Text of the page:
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Help with maths test for graduate accountant role?

Could anyone provide advice on what's likely to crop up in this please? In the job advert, there's no specific degree requirements, so would this indicate it will be more maths based than accounting formulas?
Original post by BatmanRH
Could anyone provide advice on what's likely to crop up in this please? In the job advert, there's no specific degree requirements, so would this indicate it will be more maths based than accounting formulas?


It'll just be a typical graduate maths test that anyone who has at least not failed GCSE maths can pass. Shouldn't require any preparation. Good luck.
(edited 2 years ago)
Reply 2
Original post by Blue_Cow
It'll just be a typical graduate maths test that anyone who has at least not failed GCSE maths can pass. Shouldn't require any preparation. Good luck.

Thanks for the reply. Gosh, it's been a while since doing GCSE, would you mind jogging my memory as to what types of question will be involved?
Original post by BatmanRH
Thanks for the reply. Gosh, it's been a while since doing GCSE, would you mind jogging my memory as to what types of question will be involved?

I mean, you don't exactly need GCSE specific knowledge. Your usual stuff, percentages, pie charts, graphs, ratios, converting between units etc. Really not that difficult.
Reply 4
Original post by Blue_Cow
I mean, you don't exactly need GCSE specific knowledge. Your usual stuff, percentages, pie charts, graphs, ratios, converting between units etc. Really not that difficult.

Thanks!
Reply 5
Have they said what sort of test? Some firms have pretty bespoke ones, others use SHL type tests. I think if not a huge firm you might expect a numerate reasoning tests and verbal reasoning.

I would agree with the post above that the level of maths is unlikely to be any higher than GCSE (for higher grades at GCSE). I'd point out that most applicants don't do hugely well in the tests and are weeded out at this stage. Thus it is important to get some practice. Lets say you sit an SHL test. If you apply for enough jobs its bound to happen! There is enough exam technique involved that not knowing the techniques and getting some practice is likely to leave you with a lower percentile score than you are capable of.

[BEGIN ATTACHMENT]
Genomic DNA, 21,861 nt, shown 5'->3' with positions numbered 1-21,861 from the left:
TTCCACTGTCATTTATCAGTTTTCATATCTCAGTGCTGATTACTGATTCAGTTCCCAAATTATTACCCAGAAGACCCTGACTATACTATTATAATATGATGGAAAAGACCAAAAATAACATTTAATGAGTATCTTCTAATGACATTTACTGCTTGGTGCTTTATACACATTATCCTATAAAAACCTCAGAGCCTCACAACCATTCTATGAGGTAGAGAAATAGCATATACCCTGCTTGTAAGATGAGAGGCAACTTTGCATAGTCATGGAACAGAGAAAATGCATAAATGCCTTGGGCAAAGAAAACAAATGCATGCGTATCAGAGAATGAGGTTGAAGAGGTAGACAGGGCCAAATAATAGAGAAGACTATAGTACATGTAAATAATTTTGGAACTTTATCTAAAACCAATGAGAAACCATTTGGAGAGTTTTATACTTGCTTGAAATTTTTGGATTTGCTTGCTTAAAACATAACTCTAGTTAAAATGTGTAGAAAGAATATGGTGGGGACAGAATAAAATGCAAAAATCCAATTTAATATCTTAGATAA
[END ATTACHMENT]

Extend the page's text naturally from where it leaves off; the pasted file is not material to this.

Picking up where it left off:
Reply 6
Original post by ajj2000
Have they said what sort of test? Some firms have pretty bespoke ones, others use SHL type tests. I think if not a huge firm you might expect a numerate reasoning tests and verbal reasoning.

I would agree with the post above that the level of maths is unlikely to be any higher than GCSE (for higher grades at GCSE). I'd point out that most applicants don't do hugely well in the tests and are weeded out at this stage. Thus it is important to get some practice. Lets say you sit an SHL test. If you apply for enough jobs its bound to happen! There is enough exam technique involved that not knowing the techniques and getting some practice is likely to leave you with a lower percentile score than you are capable of.

It's maths!
Reply 7
Original post by Blue_Cow
It'll just be a typical graduate maths test that anyone who has at least not failed GCSE maths can pass. Shouldn't require any preparation. Good luck.

Ok, so just seen there's an attachment with things such as sales, number of staff and staff head cost per year..
Reply 8
Original post by ajj2000
Have they said what sort of test? Some firms have pretty bespoke ones, others use SHL type tests. I think if not a huge firm you might expect a numerate reasoning tests and verbal reasoning.

I would agree with the post above that the level of maths is unlikely to be any higher than GCSE (for higher grades at GCSE). I'd point out that most applicants don't do hugely well in the tests and are weeded out at this stage. Thus it is important to get some practice. Lets say you sit an SHL test. If you apply for enough jobs its bound to happen! There is enough exam technique involved that not knowing the techniques and getting some practice is likely to leave you with a lower percentile score than you are capable of.

Ok, so just seen there's an attachment with things such as sales, number of staff and staff head cost per year..

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